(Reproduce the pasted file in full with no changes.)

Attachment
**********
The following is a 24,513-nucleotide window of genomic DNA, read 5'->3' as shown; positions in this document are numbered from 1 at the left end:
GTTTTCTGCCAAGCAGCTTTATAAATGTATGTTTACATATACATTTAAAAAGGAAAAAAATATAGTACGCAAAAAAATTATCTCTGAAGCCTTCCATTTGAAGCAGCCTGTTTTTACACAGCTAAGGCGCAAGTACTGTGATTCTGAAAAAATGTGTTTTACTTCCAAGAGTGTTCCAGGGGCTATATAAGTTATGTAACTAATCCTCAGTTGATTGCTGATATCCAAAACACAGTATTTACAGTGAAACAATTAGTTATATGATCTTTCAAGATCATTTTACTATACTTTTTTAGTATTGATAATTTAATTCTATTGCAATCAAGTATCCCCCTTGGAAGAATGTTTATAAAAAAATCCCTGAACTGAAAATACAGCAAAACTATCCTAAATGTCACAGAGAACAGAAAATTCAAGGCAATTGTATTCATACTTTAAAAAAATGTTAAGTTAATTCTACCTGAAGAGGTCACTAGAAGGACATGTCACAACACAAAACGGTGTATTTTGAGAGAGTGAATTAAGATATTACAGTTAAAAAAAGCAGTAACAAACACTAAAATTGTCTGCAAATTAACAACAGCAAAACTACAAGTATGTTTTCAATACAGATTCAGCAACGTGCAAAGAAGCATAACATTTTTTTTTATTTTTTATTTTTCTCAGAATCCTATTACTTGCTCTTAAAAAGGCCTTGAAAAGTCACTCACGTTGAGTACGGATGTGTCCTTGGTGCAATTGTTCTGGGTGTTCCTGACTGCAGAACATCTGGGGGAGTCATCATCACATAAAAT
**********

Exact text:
The following is a 24,513-nucleotide window of genomic DNA, read 5'->3' as shown; positions in this document are numbered from 1 at the left end:
GTTTTCTGCCAAGCAGCTTTATAAATGTATGTTTACATATACATTTAAAAAGGAAAAAAATATAGTACGCAAAAAAATTATCTCTGAAGCCTTCCATTTGAAGCAGCCTGTTTTTACACAGCTAAGGCGCAAGTACTGTGATTCTGAAAAAATGTGTTTTACTTCCAAGAGTGTTCCAGGGGCTATATAAGTTATGTAACTAATCCTCAGTTGATTGCTGATATCCAAAACACAGTATTTACAGTGAAACAATTAGTTATATGATCTTTCAAGATCATTTTACTATACTTTTTTAGTATTGATAATTTAATTCTATTGCAATCAAGTATCCCCCTTGGAAGAATGTTTATAAAAAAATCCCTGAACTGAAAATACAGCAAAACTATCCTAAATGTCACAGAGAACAGAAAATTCAAGGCAATTGTATTCATACTTTAAAAAAATGTTAAGTTAATTCTACCTGAAGAGGTCACTAGAAGGACATGTCACAACACAAAACGGTGTATTTTGAGAGAGTGAATTAAGATATTACAGTTAAAAAAAGCAGTAACAAACACTAAAATTGTCTGCAAATTAACAACAGCAAAACTACAAGTATGTTTTCAATACAGATTCAGCAACGTGCAAAGAAGCATAACATTTTTTTTTATTTTTTATTTTTCTCAGAATCCTATTACTTGCTCTTAAAAAGGCCTTGAAAAGTCACTCACGTTGAGTACGGATGTGTCCTTGGTGCAATTGTTCTGGGTGTTCCTGACTGCAGAACATCTGGGGGAGTCATCATCACATAAAAT